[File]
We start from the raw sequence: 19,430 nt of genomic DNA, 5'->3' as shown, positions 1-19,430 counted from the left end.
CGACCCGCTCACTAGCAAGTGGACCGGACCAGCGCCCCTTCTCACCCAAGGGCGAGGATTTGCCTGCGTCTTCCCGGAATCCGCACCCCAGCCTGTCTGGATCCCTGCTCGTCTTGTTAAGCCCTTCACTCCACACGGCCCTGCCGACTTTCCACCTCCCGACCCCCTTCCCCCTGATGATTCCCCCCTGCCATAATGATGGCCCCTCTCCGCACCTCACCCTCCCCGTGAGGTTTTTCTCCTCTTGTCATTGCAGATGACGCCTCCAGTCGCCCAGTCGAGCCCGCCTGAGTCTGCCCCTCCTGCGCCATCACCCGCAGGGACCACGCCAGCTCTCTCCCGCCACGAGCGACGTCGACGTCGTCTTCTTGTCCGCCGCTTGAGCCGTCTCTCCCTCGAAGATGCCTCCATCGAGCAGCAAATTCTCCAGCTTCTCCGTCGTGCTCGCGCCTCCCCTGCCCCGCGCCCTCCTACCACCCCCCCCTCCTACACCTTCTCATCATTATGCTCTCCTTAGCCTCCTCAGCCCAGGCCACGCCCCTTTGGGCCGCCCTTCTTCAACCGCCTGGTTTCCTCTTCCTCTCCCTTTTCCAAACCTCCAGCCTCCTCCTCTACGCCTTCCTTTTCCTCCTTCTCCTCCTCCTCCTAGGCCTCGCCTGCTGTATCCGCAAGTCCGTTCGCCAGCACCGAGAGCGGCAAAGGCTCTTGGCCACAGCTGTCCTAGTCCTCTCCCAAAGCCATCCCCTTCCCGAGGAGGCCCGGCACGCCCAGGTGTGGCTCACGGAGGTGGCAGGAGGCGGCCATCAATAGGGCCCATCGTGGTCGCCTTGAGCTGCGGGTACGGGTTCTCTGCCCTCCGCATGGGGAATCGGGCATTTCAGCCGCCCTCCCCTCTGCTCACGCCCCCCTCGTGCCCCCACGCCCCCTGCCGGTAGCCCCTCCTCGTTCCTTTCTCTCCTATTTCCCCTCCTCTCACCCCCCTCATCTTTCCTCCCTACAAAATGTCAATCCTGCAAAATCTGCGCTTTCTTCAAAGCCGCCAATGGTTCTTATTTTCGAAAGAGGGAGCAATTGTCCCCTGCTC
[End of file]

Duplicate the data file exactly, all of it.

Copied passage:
We start from the raw sequence: 19,430 nt of genomic DNA, 5'->3' as shown, positions 1-19,430 counted from the left end.
CGACCCGCTCACTAGCAAGTGGACCGGACCAGCGCCCCTTCTCACCCAAGGGCGAGGATTTGCCTGCGTCTTCCCGGAATCCGCACCCCAGCCTGTCTGGATCCCTGCTCGTCTTGTTAAGCCCTTCACTCCACACGGCCCTGCCGACTTTCCACCTCCCGACCCCCTTCCCCCTGATGATTCCCCCCTGCCATAATGATGGCCCCTCTCCGCACCTCACCCTCCCCGTGAGGTTTTTCTCCTCTTGTCATTGCAGATGACGCCTCCAGTCGCCCAGTCGAGCCCGCCTGAGTCTGCCCCTCCTGCGCCATCACCCGCAGGGACCACGCCAGCTCTCTCCCGCCACGAGCGACGTCGACGTCGTCTTCTTGTCCGCCGCTTGAGCCGTCTCTCCCTCGAAGATGCCTCCATCGAGCAGCAAATTCTCCAGCTTCTCCGTCGTGCTCGCGCCTCCCCTGCCCCGCGCCCTCCTACCACCCCCCCCTCCTACACCTTCTCATCATTATGCTCTCCTTAGCCTCCTCAGCCCAGGCCACGCCCCTTTGGGCCGCCCTTCTTCAACCGCCTGGTTTCCTCTTCCTCTCCCTTTTCCAAACCTCCAGCCTCCTCCTCTACGCCTTCCTTTTCCTCCTTCTCCTCCTCCTCCTAGGCCTCGCCTGCTGTATCCGCAAGTCCGTTCGCCAGCACCGAGAGCGGCAAAGGCTCTTGGCCACAGCTGTCCTAGTCCTCTCCCAAAGCCATCCCCTTCCCGAGGAGGCCCGGCACGCCCAGGTGTGGCTCACGGAGGTGGCAGGAGGCGGCCATCAATAGGGCCCATCGTGGTCGCCTTGAGCTGCGGGTACGGGTTCTCTGCCCTCCGCATGGGGAATCGGGCATTTCAGCCGCCCTCCCCTCTGCTCACGCCCCCCTCGTGCCCCCACGCCCCCTGCCGGTAGCCCCTCCTCGTTCCTTTCTCTCCTATTTCCCCTCCTCTCACCCCCCTCATCTTTCCTCCCTACAAAATGTCAATCCTGCAAAATCTGCGCTTTCTTCAAAGCCGCCAATGGTTCTTATTTTCGAAAGAGGGAGCAATTGTCCCCTGCTC